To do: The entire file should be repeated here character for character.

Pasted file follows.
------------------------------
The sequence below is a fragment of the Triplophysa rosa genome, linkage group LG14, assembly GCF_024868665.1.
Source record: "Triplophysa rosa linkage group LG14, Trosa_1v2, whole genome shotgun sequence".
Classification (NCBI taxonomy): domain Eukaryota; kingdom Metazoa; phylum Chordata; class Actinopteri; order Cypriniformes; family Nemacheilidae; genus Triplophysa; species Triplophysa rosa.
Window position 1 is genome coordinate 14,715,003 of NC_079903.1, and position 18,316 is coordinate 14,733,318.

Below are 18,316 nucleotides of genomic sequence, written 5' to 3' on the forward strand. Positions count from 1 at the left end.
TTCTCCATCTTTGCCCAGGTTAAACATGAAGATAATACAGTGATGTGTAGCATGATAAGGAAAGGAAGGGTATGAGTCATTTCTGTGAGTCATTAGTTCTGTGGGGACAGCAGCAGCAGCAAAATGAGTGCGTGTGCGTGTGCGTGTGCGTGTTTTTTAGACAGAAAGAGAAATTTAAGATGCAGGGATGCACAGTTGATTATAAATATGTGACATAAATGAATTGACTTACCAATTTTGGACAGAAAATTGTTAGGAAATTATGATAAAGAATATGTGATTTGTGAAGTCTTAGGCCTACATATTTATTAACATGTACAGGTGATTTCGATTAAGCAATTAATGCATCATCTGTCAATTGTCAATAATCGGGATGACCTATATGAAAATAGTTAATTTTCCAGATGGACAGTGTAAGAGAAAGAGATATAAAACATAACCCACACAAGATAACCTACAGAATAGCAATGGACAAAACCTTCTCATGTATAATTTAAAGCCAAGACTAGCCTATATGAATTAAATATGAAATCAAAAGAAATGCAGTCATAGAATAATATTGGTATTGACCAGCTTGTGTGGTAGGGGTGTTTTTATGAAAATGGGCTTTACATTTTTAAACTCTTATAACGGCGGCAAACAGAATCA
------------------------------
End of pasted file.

The sequence below is a fragment of the Triplophysa rosa genome, linkage group LG14, assembly GCF_024868665.1.
Source record: "Triplophysa rosa linkage group LG14, Trosa_1v2, whole genome shotgun sequence".
Classification (NCBI taxonomy): domain Eukaryota; kingdom Metazoa; phylum Chordata; class Actinopteri; order Cypriniformes; family Nemacheilidae; genus Triplophysa; species Triplophysa rosa.
Window position 1 is genome coordinate 14,715,003 of NC_079903.1, and position 18,316 is coordinate 14,733,318.

Below are 18,316 nucleotides of genomic sequence, written 5' to 3' on the forward strand. Positions count from 1 at the left end.
TTCTCCATCTTTGCCCAGGTTAAACATGAAGATAATACAGTGATGTGTAGCATGATAAGGAAAGGAAGGGTATGAGTCATTTCTGTGAGTCATTAGTTCTGTGGGGACAGCAGCAGCAGCAAAATGAGTGCGTGTGCGTGTGCGTGTGCGTGTTTTTTAGACAGAAAGAGAAATTTAAGATGCAGGGATGCACAGTTGATTATAAATATGTGACATAAATGAATTGACTTACCAATTTTGGACAGAAAATTGTTAGGAAATTATGATAAAGAATATGTGATTTGTGAAGTCTTAGGCCTACATATTTATTAACATGTACAGGTGATTTCGATTAAGCAATTAATGCATCATCTGTCAATTGTCAATAATCGGGATGACCTATATGAAAATAGTTAATTTTCCAGATGGACAGTGTAAGAGAAAGAGATATAAAACATAACCCACACAAGATAACCTACAGAATAGCAATGGACAAAACCTTCTCATGTATAATTTAAAGCCAAGACTAGCCTATATGAATTAAATATGAAATCAAAAGAAATGCAGTCATAGAATAATATTGGTATTGACCAGCTTGTGTGGTAGGGGTGTTTTTATGAAAATGGGCTTTACATTTTTAAACTCTTATAACGGCGGCAAACAGAATCA